Is Dried Fruit Healthy?

Dried fruit is a great way to add some extra sweetness to meals. Unlike refined sugar and syrups, which have had the fibre, vitamins and minerals stripped out, dried fruit is a whole food and still contains its fiber, vitamins, minerals and antioxidants.

Dried fruit will be higher in calories in comparison to the same weight of fresh fruit.

For example:

100g fresh cherries = 50 calories

100g dried cherries = 333 calories

On the plus side the vitamins, minerals and antioxidants in dried fruit will also be more concentrated, which is a good thing.

A great alternative to refined sugar

So dried fruit is a great way to add sweetness, but as it is high in calories, it’s best to use in moderation. Think of it as a great alternative to table sugar or syrups. This way you get the sweetness, plus lots of beneficial nutrients, instead of just empty calories.

Always check the ingredients

Make sure to check the ingredient list on the package, as many dried fruit products will have sugar added, and/or preservatives.

The added sugar may be listed as sugar, sucrose, cane sugar, or raw cane sugar . These are all just refined sugar. Some dried fruit will use fruit juice or concentrates, to sweeten the fruit. Particularly for fruits that are naturally bitter, such as cranberries or aronia berries (chokeberries). I think this is a better option than refined sugars, but ideally look for just the fruit without any additives.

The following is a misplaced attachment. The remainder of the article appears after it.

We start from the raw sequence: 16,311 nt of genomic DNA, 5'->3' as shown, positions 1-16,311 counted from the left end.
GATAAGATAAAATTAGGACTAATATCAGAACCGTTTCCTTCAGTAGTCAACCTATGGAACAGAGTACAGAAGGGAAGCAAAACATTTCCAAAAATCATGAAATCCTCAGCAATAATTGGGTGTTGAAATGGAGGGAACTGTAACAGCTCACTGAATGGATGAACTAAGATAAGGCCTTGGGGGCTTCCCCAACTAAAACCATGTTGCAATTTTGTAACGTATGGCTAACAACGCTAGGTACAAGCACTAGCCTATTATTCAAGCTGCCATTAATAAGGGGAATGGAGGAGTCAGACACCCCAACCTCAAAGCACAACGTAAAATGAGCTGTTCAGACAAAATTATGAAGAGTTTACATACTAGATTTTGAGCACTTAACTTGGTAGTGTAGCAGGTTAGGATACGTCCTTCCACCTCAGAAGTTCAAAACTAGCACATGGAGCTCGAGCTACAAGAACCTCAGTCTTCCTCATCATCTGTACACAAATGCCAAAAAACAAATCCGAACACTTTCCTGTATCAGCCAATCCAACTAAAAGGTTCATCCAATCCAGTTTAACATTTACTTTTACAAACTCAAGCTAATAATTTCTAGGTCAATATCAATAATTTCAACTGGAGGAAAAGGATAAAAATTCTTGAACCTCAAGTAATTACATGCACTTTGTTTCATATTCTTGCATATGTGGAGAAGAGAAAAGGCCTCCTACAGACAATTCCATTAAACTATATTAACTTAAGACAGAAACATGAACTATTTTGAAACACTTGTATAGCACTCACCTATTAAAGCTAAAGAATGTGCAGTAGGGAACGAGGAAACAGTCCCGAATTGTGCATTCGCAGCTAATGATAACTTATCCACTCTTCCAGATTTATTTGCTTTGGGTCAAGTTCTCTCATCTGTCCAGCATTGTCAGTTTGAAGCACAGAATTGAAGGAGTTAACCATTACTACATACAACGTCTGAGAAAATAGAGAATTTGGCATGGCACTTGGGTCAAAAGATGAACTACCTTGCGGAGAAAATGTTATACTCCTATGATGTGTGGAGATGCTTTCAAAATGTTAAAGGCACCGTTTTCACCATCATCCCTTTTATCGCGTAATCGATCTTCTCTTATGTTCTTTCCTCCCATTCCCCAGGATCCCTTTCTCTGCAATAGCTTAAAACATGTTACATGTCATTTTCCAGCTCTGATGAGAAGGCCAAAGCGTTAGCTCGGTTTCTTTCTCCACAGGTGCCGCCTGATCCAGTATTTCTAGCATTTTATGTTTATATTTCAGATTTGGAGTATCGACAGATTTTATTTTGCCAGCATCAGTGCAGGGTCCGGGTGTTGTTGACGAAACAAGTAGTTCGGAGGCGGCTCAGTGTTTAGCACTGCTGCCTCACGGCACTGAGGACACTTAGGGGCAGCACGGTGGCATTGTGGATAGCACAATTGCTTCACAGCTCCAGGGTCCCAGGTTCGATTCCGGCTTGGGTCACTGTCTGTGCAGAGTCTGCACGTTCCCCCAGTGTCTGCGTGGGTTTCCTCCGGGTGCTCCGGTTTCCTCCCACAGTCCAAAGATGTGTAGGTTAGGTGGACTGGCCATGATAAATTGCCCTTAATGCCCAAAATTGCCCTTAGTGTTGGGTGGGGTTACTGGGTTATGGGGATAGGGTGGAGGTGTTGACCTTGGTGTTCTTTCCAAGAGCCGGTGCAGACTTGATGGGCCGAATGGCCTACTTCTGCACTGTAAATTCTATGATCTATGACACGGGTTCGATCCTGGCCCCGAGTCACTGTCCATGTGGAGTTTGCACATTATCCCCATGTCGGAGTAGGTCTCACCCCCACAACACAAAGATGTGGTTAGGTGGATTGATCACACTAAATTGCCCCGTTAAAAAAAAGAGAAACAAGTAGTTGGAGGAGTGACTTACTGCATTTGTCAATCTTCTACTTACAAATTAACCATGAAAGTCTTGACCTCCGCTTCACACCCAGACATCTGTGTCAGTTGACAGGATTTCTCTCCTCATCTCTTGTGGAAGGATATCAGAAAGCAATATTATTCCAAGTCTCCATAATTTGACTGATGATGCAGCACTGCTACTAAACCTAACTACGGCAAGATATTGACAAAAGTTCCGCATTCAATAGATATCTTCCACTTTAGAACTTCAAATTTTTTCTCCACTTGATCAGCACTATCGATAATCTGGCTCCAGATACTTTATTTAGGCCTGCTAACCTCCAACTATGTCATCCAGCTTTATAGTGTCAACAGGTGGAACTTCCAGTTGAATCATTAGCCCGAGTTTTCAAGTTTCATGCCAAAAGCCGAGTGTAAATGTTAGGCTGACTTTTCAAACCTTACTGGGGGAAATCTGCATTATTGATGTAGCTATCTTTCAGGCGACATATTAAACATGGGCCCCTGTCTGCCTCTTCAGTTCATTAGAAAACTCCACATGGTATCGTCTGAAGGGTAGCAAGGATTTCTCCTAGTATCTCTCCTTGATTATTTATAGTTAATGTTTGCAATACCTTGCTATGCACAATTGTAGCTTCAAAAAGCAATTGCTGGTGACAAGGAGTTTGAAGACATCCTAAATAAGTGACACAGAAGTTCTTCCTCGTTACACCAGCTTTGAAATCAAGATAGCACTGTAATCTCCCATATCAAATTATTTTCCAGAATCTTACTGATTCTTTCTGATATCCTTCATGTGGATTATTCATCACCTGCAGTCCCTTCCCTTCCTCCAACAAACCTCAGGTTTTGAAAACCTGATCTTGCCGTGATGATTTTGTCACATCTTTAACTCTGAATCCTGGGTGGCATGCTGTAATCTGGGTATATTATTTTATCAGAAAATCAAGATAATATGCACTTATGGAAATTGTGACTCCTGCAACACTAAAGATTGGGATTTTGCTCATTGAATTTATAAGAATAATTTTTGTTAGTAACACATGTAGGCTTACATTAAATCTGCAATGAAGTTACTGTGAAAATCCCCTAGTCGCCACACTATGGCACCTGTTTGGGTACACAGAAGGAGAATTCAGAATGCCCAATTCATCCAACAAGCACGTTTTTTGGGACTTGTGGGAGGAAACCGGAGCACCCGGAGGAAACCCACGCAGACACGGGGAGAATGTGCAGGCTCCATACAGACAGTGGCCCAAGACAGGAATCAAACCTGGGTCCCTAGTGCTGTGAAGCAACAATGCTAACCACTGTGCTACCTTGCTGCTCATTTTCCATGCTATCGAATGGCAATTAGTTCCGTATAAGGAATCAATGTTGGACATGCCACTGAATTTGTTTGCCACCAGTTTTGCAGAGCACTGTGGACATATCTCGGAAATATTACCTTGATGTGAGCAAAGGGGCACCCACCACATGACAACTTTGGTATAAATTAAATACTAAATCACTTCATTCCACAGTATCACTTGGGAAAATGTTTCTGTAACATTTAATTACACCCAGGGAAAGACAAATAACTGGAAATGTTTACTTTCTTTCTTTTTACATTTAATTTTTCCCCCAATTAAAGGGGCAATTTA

It’s not just added sweeteners you need to watch out for

Potassium Sorbate

As for the preservatives, potassium sorbate and sulphur dioxide are the main ones. Potassium sorbate has been identified as an irritant. It is often used with soft prunes, dried pears.

Sulphur Dioxide

Sulphur dioxide is a listed allergen. It is considered “safe” in small quantities for healthy individuals. However it can cause reactions in certain people, even in small amounts, particularly in those with asthma. It is used as a preservative and to retain the colour of the fruit.

A good example is dried apricots. Apricots will naturally go a brown colour when dried, whereas dried apricots with added sulphur dioxide will be bright orange. Other examples are dried pineapple, dried mango, dried apple, goji berries, and dried papaya. You can find these dried fruits without added sulphur dioxide, you just have to check the ingredients.

They taste exactly the same with or without the preservatives, so always choose the option without them. For me, I will just buy some other dried fruit if I can’t find a preservative free option of the fruit I was looking for.

Added oils

Sunflower may also be added. This is to stop the dried fruit from clumping together, and is generally used to a maximum of 1% of the product weight. While I think this is an unnecessary additive, and you can purchase dried fruit without added oil where clumping is barley and issue, and at most a mild two second inconvenience. If it’s all that is available, I think it is of the least concern compared to added sugars and preservatives.

Some reasons I include dried fruit in my day to day meals

Other than what I mentioned above, like added sweetness while also getting vitamins, minerals, polyphenols and fibre, as well as adding texture, I also like to go for dried fruit that may not always be readily available in fresh form. Cherries, apricots, goji berries, mulberries, aronia berries, cranberries, figs, and prunes are some examples of what I like to keep on hand. They can also be stored for longer than fresh fruit.

You can check out my Super Polyphenol Oats post for an example of how I like to use dried fruit.

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